“Russians” (Revisited)

In his 1985 solo debut album, Sting sang of the “Russians” and the looming threat of the Cold War and its assured destruction.  Interestingly, some of the very same lyrics apply to today’s Russia…

“In Europe and America, there’s a growing feeling of hysteria
Conditioned to respond to all the threats
In the rhetorical speeches of the Soviets
Mr. Krushchev said we will bury you
I don’t subscribe to this point of view
It would be such an ignorant thing to do
If the Russians love their children too…

…We share the same biology
Regardless of ideology
What might save us, me, and you
Is if the Russians love their children too.”

The haunting underscore of the reflective lyrics is a classical piece by Russian composer Sergei Prokofiev.  For me, it illicits images of a Russian cityscape cast in gray and where blue skies and sunshine are as rare as a smile.

While the missle crises have been averted and Mr. Gorbachev has long since answered the call to tear down the wall, a new crisis looms. 

In late December, Russian President Vladimir Putin called for a ban on any further adoption of Russian children by American parents.  Shortly thereafter, the Russian parliament signed into law new prohibitions that prevent Americans from providing any further opportunities to Russian children seeking a loving home.

Putin’s antics are rooted in his cowardly efforts to retaliate against the Magnitsky Act – a piece of legisltation passed by the U.S. Congress and signed by President Obama in mid-December.  The Act restricts the travel and financial activities of persons identified as having abused human rights in Russia.

Putin may be a warrior in his own mind, but it is the weakest of the playground bullies who stand behind a protective shield comprised of innocent children in need.

Children are not pawns on a chessboard, rather, they are a gift with which we have been entrusted.  To manipulate them as human, political shields only confirms that Russia remains in the hands of small-minded bullies who walk within reach of their oppressive roots.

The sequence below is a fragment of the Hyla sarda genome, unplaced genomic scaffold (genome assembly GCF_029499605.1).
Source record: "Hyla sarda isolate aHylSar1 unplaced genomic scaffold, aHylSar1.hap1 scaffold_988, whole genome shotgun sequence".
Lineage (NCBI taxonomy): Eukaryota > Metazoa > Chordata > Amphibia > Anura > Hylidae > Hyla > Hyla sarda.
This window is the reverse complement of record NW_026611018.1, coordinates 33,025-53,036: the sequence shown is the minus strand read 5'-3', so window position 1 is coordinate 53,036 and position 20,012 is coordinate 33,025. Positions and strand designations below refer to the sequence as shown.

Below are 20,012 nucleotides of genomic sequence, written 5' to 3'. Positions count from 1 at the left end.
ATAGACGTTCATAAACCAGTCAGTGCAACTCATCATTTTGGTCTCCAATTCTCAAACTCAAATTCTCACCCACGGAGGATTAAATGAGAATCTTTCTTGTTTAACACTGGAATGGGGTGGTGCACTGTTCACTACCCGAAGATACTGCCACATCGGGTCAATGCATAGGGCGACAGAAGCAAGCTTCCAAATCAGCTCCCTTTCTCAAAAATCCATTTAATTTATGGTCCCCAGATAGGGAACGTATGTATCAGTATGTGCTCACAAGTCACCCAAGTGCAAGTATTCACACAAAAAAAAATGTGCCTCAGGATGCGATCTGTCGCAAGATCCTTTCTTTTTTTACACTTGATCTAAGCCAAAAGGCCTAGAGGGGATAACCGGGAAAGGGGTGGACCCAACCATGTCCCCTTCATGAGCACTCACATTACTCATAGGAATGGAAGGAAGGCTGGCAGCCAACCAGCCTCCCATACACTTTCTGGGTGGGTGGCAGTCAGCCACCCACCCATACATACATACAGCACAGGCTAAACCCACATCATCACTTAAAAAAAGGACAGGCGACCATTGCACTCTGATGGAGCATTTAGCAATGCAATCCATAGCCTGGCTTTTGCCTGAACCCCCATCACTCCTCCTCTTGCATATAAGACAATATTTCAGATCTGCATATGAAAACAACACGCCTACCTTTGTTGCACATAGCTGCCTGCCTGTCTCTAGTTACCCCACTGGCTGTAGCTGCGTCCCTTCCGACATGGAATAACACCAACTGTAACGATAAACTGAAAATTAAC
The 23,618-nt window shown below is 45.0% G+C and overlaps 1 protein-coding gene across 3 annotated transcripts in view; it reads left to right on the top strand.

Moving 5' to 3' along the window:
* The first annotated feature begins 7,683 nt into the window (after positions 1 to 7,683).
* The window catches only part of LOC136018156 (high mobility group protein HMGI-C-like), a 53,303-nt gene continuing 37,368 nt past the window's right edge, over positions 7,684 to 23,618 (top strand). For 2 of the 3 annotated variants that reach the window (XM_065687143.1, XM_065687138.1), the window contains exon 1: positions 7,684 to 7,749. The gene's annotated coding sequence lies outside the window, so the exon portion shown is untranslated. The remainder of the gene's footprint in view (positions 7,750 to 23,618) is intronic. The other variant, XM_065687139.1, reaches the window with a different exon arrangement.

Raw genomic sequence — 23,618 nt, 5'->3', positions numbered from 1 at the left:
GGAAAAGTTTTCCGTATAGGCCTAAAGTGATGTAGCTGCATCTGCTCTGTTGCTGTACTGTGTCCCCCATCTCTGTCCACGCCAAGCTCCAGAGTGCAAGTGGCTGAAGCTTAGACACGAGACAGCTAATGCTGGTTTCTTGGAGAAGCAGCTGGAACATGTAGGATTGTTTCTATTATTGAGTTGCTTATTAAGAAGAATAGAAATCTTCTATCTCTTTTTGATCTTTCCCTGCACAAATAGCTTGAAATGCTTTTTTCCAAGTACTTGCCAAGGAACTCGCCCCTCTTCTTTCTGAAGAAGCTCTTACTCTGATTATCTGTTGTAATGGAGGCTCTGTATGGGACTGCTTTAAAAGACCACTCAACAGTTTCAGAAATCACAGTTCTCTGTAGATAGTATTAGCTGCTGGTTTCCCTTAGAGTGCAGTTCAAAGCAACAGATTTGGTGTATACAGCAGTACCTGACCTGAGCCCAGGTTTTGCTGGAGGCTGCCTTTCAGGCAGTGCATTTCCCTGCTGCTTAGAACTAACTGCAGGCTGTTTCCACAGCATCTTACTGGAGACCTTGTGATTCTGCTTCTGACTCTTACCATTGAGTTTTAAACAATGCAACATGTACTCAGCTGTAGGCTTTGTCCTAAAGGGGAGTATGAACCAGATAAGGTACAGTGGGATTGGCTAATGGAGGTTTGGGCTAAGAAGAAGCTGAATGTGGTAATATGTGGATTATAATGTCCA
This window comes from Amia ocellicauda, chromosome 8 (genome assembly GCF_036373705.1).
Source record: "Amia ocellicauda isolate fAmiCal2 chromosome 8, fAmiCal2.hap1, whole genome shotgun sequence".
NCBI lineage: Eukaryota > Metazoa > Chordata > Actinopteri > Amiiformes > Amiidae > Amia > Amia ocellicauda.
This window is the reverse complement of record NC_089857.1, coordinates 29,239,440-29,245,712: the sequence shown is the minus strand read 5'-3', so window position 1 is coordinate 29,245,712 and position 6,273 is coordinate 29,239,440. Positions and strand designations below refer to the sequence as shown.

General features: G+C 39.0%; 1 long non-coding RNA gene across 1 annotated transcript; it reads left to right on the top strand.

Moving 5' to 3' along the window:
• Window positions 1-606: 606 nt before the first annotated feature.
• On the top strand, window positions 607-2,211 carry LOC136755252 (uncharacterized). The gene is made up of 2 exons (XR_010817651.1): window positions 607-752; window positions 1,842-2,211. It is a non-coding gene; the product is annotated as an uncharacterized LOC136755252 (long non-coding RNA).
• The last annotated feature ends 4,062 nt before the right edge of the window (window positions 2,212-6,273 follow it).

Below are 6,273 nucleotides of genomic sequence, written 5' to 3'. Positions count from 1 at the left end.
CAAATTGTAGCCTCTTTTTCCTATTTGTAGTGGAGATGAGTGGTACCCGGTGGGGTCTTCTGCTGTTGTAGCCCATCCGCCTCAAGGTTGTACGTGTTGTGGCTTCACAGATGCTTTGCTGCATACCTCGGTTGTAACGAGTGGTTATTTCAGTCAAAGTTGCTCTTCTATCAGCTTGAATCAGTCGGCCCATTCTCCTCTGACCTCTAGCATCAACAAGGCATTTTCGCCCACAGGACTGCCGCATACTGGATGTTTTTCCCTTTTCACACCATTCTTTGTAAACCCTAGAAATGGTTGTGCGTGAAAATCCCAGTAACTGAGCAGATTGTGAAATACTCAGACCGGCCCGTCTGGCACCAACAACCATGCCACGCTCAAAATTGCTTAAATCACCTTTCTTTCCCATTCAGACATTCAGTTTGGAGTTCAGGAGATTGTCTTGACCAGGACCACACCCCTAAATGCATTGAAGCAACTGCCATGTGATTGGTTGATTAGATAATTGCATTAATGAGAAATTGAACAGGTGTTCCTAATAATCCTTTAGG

I am preoccupied with thoughts of those children and adults who have met each other and patiently anticipated a time when they can be together as a family – only now to be told that they’ve been torn apart, presumably for good, by selfish and vile politicos with hardened, cold hearts. 

If not each other, who will love and be loved?

According to Wikipedia, about 650,000 Russian children are in orphanages today.  At the age of 16, they are dispatched to the streets where 40% remain  homeless, 20% turn to crime, and 10% commit suicide. 

The Russians have transformed their orphans into hostages.  In an already uncertain existence where their odds of success in redeeming a full life are severely handicapped with seemingly insurmountable challenges, Putin and his cronies have dealt them a handful of marked cards.

My hope is that our leaders in Washington will find the appropriate way to stand up to Russia and demand that children be allowed to be – well, children.  If so compelled, I hope you will join me in writing to our leaders and demanding their attention to this crisis.  Make some noise.

And, while I am consciously aware that our own elected representatives don’t always demonstrate the best that we have to offer, I do believe that both sides of the aisle stand together for most issues of basic humanity.  As for those who choose to find political excuses to turn the other cheek and ignore these matters, I remind them of Dante Alighieri’s observation that “the darkest places in hell are reserved for those who maintain their neutrality in times of moral crisis.”

“…We share the same biology
Regardless of ideology
What might save us, me, and you
Is if the Russians love their children too.”

Unfortunately, the song remains the same.

God bless,

T.

 

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